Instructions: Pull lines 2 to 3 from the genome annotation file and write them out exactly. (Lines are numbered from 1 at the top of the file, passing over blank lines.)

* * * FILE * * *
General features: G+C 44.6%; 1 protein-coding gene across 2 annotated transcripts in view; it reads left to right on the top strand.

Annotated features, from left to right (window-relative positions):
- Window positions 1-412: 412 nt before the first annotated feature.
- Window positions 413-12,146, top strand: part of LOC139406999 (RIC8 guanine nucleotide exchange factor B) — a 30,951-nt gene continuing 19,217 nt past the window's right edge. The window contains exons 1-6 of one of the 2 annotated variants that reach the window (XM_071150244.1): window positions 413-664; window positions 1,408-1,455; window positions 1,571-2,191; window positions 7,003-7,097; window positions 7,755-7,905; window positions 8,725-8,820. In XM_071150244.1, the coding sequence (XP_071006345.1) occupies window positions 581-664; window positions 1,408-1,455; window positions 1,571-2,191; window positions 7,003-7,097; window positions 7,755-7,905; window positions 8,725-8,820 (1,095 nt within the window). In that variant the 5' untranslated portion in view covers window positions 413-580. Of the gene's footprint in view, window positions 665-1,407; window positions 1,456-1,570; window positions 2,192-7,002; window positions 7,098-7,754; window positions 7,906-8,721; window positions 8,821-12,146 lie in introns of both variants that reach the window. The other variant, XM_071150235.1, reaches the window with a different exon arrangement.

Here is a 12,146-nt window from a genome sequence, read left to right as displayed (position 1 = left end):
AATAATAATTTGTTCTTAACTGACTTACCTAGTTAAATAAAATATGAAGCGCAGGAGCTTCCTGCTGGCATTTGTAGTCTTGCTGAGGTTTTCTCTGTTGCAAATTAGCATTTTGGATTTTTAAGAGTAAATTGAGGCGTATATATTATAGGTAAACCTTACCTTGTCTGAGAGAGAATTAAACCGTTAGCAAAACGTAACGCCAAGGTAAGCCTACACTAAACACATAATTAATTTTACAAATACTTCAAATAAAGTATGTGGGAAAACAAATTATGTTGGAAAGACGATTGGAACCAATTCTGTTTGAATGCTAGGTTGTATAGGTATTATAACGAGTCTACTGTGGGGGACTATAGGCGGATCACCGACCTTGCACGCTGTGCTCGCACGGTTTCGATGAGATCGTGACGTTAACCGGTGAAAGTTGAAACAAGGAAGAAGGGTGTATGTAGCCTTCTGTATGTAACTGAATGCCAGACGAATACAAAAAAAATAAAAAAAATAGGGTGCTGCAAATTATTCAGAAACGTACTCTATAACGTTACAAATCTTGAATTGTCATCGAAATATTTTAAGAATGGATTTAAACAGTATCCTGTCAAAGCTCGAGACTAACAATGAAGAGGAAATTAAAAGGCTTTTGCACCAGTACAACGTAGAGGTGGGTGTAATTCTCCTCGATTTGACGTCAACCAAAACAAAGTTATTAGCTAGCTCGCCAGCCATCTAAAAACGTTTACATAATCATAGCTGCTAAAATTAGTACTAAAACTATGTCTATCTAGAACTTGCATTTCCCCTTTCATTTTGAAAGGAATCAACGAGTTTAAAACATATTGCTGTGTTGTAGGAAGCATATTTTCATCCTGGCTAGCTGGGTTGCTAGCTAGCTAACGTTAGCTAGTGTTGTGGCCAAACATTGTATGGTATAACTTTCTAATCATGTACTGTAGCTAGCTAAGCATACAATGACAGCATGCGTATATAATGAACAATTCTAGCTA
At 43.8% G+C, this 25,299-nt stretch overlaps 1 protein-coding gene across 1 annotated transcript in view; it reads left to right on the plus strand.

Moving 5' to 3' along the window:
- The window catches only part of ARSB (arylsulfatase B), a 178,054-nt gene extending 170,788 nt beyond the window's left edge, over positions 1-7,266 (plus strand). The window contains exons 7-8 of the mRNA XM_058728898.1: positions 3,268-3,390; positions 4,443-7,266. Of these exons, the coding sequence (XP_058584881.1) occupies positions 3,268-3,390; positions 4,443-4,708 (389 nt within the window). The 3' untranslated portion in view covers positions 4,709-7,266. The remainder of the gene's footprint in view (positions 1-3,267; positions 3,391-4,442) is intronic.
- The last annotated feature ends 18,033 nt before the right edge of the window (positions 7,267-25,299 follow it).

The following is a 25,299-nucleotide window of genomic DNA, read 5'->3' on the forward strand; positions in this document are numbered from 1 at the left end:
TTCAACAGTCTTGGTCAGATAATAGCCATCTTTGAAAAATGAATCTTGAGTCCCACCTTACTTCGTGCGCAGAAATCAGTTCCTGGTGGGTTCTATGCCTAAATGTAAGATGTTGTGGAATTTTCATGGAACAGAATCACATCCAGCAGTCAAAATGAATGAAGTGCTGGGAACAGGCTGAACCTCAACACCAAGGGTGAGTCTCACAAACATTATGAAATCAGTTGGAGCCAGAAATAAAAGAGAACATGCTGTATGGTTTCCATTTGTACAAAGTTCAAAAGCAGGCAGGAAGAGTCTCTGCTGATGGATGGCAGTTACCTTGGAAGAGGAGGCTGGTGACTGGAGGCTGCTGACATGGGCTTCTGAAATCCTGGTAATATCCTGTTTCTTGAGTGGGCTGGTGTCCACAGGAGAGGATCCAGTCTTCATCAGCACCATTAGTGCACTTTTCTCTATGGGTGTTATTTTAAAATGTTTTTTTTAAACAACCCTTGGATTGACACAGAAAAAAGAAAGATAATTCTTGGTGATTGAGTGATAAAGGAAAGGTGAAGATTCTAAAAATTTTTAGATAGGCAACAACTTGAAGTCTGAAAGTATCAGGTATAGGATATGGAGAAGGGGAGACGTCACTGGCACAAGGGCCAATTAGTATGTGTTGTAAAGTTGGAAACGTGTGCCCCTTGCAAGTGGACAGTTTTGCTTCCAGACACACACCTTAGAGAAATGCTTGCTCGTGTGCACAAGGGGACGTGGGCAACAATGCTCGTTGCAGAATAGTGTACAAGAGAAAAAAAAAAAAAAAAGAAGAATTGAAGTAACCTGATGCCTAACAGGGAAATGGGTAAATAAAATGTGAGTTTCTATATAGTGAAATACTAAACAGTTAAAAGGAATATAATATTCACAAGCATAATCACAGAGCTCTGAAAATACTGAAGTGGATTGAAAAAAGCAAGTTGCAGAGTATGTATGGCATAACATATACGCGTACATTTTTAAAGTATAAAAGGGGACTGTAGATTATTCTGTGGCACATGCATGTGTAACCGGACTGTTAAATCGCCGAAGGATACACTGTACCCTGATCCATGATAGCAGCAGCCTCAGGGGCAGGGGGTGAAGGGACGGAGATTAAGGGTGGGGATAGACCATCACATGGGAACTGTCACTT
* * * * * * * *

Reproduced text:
Annotated features, from left to right (window-relative positions):
- Window positions 1-412: 412 nt before the first annotated feature.